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Egyptian delegation in Tehran for peace talks on Syria

Crescent International

Egyptian leadership is beginning to realize that the Western instigated war in Syria can only be ended through political negotiations.


April 28, 2013, 17:00 EST

Egyptian leadership is beginning to realize that the Western instigated war in Syria can only be ended through political negotiations.

A high-level Egyptian delegation led by Essam al-Haddad, foreign affairs advisor to President Mohamed Morsi, met Iran’s President Mahmoud Ahmadinejad in Tehran on Sunday to coordinate steps to bring an end to the conflict in Syria. Before the Egyptian delegation set out from Cairo, President Morsi announced that Iran was an important player that could help bring about an end to the conflict in Syria. He urged political dialogue and reiterated his desire for the quartet—Egypt, Iran, Turkey and Saudi Arabia—to take concrete steps to end the conflict in the war-torn country.

In his meeting with the Egyptian delegation, President Ahmadinejad said Iran and Egypt shared a common stance on the Syrian issue. He also called for stepped-up efforts to resolve the ongoing unrest in Syria through understanding and dialogue. The Iranian president warned that any new government that comes into existence as a result of war and conflict in Syria would mean continued insecurity for a long time to come. “If Syria becomes insecure, the security of other regional countries will be jeopardized and this will threaten the entire region,” Ahmadinejad said.

Following its meeting with the Iranian president, the Egyptian delegation was also received by Iran’s Foreign Minister Ali Akbar Salehi. He said Tehran was willing to host the meeting on Syria even if Saudi Arabia did not join although he called on Riyadh to join efforts in bringing peace to the long-suffering people of Syria.

Al-Haddad said Egypt calls for fundamental measures to end the ongoing bloodshed and conflict in Syria as soon as possible adding that Iran and Egypt, two major regional players, shoulder the responsibility to settle the crisis in Syria and prevent foreign interference. In the past, President Morsi had demanded resignation of President Bashar al-Asad but in recent weeks, he has tempered such remarks realizing that armed insurrection appears unlikely to overthrow the Damascus government. In an April 27 article in the British daily, the Independent, veteran British journalist Robert Fisk wrote that following his visit to the frontlines of the conflict, he found the Syrian army in high spirits and confident that they are winning the war against external instigated mayhem.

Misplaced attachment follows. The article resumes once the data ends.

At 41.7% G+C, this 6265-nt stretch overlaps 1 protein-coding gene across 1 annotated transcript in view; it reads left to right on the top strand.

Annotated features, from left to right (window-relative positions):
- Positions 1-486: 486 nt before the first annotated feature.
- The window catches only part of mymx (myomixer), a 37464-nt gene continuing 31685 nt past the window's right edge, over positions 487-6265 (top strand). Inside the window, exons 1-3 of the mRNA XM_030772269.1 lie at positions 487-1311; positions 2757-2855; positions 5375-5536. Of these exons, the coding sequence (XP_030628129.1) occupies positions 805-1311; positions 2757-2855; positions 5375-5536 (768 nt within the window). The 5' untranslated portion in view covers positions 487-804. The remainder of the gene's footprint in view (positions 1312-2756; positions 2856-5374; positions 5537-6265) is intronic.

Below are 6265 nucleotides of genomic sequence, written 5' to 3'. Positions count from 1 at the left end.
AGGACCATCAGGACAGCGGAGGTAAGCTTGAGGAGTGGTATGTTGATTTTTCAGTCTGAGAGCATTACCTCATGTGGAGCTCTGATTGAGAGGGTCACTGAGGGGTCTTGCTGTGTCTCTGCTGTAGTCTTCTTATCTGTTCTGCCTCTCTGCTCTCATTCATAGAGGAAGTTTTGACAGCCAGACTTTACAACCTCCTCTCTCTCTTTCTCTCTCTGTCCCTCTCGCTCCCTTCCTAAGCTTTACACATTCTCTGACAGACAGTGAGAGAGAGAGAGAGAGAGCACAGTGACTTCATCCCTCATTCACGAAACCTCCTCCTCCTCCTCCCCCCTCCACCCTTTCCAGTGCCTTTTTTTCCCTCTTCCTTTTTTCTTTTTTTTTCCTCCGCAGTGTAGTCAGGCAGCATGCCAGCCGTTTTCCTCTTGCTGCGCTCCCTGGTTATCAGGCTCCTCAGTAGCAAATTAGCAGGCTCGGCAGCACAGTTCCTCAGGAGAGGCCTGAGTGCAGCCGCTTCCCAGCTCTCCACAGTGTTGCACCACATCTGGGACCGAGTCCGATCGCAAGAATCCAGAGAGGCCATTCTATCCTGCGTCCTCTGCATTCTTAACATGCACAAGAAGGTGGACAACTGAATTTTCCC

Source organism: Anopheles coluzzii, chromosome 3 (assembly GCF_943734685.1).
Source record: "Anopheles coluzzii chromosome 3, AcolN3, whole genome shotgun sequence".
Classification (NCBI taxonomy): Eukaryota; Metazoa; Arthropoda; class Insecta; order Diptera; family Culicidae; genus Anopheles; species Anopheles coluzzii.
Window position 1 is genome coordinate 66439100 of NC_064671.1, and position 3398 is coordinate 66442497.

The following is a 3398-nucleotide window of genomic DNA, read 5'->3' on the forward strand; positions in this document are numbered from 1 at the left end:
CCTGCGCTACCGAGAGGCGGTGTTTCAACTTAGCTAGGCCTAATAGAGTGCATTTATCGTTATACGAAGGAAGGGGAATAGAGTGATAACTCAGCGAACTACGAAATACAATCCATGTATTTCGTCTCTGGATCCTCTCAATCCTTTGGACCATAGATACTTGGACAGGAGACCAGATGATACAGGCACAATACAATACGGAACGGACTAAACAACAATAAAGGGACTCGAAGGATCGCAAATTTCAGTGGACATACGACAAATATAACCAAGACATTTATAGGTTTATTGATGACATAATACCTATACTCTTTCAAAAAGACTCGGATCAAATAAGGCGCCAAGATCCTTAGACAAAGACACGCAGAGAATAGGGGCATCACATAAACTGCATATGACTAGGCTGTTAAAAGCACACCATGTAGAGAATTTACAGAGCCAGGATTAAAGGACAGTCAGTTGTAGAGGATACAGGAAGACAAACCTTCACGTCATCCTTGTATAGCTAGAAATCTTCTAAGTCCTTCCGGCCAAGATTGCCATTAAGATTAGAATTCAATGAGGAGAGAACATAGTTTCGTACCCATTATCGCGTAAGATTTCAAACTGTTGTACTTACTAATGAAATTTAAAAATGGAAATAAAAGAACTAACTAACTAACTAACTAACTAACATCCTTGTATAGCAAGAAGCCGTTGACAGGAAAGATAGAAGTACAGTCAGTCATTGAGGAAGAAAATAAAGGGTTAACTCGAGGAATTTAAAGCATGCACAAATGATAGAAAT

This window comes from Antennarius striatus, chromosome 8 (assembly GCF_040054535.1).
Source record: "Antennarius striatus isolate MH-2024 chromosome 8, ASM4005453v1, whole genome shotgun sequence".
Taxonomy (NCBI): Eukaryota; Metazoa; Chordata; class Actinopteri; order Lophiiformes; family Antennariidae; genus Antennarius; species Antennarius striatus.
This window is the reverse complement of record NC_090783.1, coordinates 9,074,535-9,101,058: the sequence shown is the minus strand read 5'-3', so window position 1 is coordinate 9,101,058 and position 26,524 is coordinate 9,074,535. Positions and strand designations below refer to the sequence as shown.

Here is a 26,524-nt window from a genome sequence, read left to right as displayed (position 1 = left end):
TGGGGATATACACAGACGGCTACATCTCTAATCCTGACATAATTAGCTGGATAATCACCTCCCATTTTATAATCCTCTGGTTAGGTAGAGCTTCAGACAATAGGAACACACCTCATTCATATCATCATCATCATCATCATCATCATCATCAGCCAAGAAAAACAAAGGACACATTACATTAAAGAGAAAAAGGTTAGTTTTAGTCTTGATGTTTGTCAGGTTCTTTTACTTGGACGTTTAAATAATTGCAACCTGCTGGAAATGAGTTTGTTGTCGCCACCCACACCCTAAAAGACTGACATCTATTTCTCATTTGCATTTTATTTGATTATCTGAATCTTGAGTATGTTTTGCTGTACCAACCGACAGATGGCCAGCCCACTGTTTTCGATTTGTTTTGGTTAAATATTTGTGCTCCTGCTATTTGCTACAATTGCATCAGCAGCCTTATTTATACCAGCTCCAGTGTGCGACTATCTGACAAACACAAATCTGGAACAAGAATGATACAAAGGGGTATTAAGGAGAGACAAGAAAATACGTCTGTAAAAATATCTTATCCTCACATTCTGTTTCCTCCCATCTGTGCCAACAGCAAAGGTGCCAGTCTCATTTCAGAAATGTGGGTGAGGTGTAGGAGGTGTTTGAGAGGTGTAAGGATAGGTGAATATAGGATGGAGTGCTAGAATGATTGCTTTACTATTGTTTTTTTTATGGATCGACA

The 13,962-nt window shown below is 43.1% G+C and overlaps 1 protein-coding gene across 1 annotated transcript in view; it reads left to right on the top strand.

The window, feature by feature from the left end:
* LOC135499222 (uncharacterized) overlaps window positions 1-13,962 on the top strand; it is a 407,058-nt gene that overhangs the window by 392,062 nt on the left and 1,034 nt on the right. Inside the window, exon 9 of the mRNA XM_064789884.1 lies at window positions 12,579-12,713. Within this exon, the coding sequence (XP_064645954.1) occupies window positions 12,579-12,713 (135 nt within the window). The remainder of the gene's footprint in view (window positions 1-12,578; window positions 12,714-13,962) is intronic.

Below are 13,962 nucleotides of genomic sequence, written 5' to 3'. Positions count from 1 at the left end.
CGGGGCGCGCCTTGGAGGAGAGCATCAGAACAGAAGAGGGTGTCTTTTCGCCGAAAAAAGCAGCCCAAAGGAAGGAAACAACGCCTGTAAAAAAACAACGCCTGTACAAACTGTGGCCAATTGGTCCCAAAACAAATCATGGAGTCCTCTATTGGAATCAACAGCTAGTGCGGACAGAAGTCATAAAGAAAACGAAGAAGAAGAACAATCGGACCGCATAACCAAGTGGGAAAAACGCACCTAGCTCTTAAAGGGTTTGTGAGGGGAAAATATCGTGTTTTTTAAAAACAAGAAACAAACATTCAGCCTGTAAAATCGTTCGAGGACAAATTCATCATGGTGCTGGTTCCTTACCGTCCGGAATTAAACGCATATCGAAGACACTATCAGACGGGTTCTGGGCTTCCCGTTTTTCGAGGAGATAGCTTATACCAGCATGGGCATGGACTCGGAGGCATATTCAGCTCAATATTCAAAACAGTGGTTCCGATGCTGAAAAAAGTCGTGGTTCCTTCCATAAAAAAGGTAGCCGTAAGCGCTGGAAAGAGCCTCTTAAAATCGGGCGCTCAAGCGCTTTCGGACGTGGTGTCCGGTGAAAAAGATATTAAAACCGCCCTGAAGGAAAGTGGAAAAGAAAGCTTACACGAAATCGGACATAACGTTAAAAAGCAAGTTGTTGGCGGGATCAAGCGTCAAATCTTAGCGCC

Further evidence of this has emerged from the spike in sectarian violence in Iraq. The terrorists that had flooded into Syria from Iraq are now returning back realizing that they cannot win the war there. Instead, they have increased their criminal activities in Iraq. Iraqi Prime Minister Nouri al-Maliki also alluded to this during his April 27 address to an International Conference in Baghdad saying the sectarian violence in his country was foreign instigated.

President Morsi first proposed the four-country contact group during the summit of the Organization of Islamic Cooperation (OIC) in Makkah last August. Iran immediately welcomed the move while Turkey offered lukewarm support. Saudi Arabia kept mum, signaling they did not think it was good idea. This has since been confirmed by their absence from high-level meetings between representatives of the Contact Group countries. On September 17, 2012 Saudi Arabia sent low-ranking officials for preparatory talks in Cairo. On February 6, when the presidents of Iran, Egypt and Turkey met in Cairo to advance the dialogue process, the Saudis were conspicuous by their absence. The three leaders called for an immediate solution to the crisis in Syria and an end to the bloodshed.

Meanwhile in Cairo today, a massive demonstration was held condemning foreign interference in Syria. Protesters rallied outside the Israeli and Qatari embassies where they torched the two countries’ flags in protest over their destabilizing role in Syria by fueling the conflict there.

On the other side, Jordan and Turkey have called for the creation of a buffer zone on the Syria-Jordan border where the US and its Nato allies can train Syrian rebels. Washington has admitted that it has 200 troops in Jordan since 2012. The Jordanian regime, however, is not finding it smooth sailing. Jordanians protested today in Amman against US interference in Syria and torched the American flag. Interestingly, they also shouted slogans in support of Bashar al-Asad.


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